You're fortunate to have time to consider what direction your future will take and to embark on a new career once your daughter starts school.

Surprisedtofeelbereft Fri 05-Feb-16 11:49:50

Thenew - same here. Tiny, backward, industry. They pretty much forced my hand in the end.

Assuming you are in the UK - they make the system really hard for ages and then suddenly, when you're about to give up, it's as though you've passed some sort of secret test and the whole thing turns for you.

I'm glad I did it I think. I hope it helps others further down the line.

I think I'm also angry because I was fed this whole 'you are a woman and you can do anything' line for such a long time and then in reality that appears to be bollocks. For now anyway.

3luckystars Fri 05-Feb-16 12:03:29

They say that after a court case, even if you win, you still feel like you have been beaten up. Your feelings sound totally understandable.

Well done for standing up to them, I hope over time you feel better about it.

grumpysquash Fri 05-Feb-16 12:04:34

OP you have my sympathy.
Unfortunately I think there is a real issue of 'put up or shut up'. Those that fight the battle end up without a job; those who didn't have a (lesser) job but feel compromised.
Is there any sector in which maternity discrimination isn't a thing?
It isn't too bad in my sector (science) but in practise the time out of the lab has a very negative effect on career progression. After 3 DC (5-9 months mat leave each time) I am definitely a grade below men (and women without children) of similar age and experience, and definitely paid less.

grumpysquash Fri 05-Feb-16 12:05:06

Oh, and OP, congratulations on fighting and winning

Cel982 Fri 05-Feb-16 12:08:38

Well done on getting through it, and getting a positive outcome.

Now give yourself some time. It's all still very raw, and things may feel quite different a couple of weeks/months down the line. This is an opportunity to find something new that you love - that's very exciting!

LBOCS2 Fri 05-Feb-16 12:15:35

Well done OP.

I was in a similar position, in that I had a good claim against my last company, and I bottled it. I just left, and found another job instead of hauling them over the coals about their blatant discrimination against me. DH and I both work in the same small industry and we couldn't afford for our name to be mud, it would have made both of us unemployable. So much for women sticking up for their rights. So well done you, for making that sacrifice. YANBU to feel like you do.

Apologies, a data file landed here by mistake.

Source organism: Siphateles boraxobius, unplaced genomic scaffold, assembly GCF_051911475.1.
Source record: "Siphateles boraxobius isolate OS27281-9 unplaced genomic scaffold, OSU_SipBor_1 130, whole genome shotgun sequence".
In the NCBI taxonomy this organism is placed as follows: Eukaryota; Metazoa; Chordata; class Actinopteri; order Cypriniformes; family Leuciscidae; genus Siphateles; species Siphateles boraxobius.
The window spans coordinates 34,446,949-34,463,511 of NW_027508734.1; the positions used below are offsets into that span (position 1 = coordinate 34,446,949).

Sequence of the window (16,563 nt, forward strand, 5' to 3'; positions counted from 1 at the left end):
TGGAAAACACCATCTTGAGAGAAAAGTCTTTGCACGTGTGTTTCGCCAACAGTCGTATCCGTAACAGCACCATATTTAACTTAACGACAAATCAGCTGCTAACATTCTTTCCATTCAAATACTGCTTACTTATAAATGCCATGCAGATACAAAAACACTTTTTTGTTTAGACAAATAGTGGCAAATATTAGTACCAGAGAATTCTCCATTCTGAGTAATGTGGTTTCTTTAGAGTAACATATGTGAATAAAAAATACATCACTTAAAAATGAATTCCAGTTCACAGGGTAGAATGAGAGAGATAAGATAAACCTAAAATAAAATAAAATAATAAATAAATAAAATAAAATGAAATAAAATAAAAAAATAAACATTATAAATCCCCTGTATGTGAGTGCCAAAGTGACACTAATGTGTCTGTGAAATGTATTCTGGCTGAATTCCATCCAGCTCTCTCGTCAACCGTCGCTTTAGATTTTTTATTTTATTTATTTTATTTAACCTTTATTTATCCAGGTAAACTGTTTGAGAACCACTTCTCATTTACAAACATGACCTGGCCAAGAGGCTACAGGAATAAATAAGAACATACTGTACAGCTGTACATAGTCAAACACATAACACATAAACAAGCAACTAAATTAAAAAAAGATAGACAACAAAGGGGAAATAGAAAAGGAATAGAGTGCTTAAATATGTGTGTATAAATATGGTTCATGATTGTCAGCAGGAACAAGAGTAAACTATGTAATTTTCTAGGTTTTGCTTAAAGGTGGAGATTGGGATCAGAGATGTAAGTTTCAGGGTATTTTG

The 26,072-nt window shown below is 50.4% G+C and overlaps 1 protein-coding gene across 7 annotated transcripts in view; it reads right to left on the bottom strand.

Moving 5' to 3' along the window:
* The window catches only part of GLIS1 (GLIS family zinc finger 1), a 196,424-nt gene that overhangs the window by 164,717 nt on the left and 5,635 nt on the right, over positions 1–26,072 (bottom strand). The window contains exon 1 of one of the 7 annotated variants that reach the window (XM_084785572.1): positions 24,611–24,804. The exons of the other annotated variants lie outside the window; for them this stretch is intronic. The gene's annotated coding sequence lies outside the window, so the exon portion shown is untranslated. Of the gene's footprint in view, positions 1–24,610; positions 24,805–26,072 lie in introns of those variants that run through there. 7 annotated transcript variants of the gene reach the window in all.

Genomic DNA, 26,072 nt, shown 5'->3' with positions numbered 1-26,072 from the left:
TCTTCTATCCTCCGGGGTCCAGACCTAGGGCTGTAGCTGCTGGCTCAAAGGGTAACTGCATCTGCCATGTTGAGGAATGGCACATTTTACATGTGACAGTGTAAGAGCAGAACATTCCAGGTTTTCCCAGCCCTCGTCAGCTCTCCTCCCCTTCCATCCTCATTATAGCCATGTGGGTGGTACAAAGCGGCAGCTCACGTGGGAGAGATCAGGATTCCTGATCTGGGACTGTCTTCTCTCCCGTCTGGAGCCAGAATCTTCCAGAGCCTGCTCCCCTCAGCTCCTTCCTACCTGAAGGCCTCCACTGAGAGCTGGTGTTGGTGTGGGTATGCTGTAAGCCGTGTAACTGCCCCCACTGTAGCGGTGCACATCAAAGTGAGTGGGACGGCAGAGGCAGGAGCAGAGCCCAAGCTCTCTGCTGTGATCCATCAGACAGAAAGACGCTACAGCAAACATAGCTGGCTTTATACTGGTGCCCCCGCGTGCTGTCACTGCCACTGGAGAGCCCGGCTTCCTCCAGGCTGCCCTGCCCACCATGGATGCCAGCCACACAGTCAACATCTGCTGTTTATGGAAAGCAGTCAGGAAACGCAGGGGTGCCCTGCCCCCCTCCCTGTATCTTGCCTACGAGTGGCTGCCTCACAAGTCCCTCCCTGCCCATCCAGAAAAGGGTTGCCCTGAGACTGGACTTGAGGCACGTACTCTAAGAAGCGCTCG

Stormtreader Fri 05-Feb-16 12:17:33

hugs OP, that sounds awful sad
Maybe you could try and think exactly what it was about the old job that made you want to do it?
Sometimes jobs that seem very different actually have some of the same elements, they let you help people, they have to be done under very tight deadlines etc - I know someone who does sales who actually considered becoming a wedding planner when he got married because he found the adrenaline rush of having many elements that all need to fit on time and perfectly gave him the same kind of rush that sales does!

It might also be that some of the specific skills you have for this job are really useful in other fields, youre not starting again from zero. Unless you want to! smile

Valentine2 Fri 05-Feb-16 12:22:23

Look at it this way OP: you have fought for a lot of others who will come after you. Hope that makes you feel better.

CottonFrock Fri 05-Feb-16 12:23:53

Well done on taking on the fight. I can entirely imagine why you feel as if you're grieving and wondering whether you did the right thing - though part of that is definitely just post-event let-down (I aced my doctoral viva and went home and cried for days) - but you did something not just for yourself but for other women in your industry and elsewhere who are discriminated against. If enough women speak up and refuse to be silenced, discrimination will become more costly for the industry, which is the only way things are likely to change.

You should feel very proud of yourself on those grounds, even as you let yourself grieve for the job you loved, and eventually think about what new things lie ahead.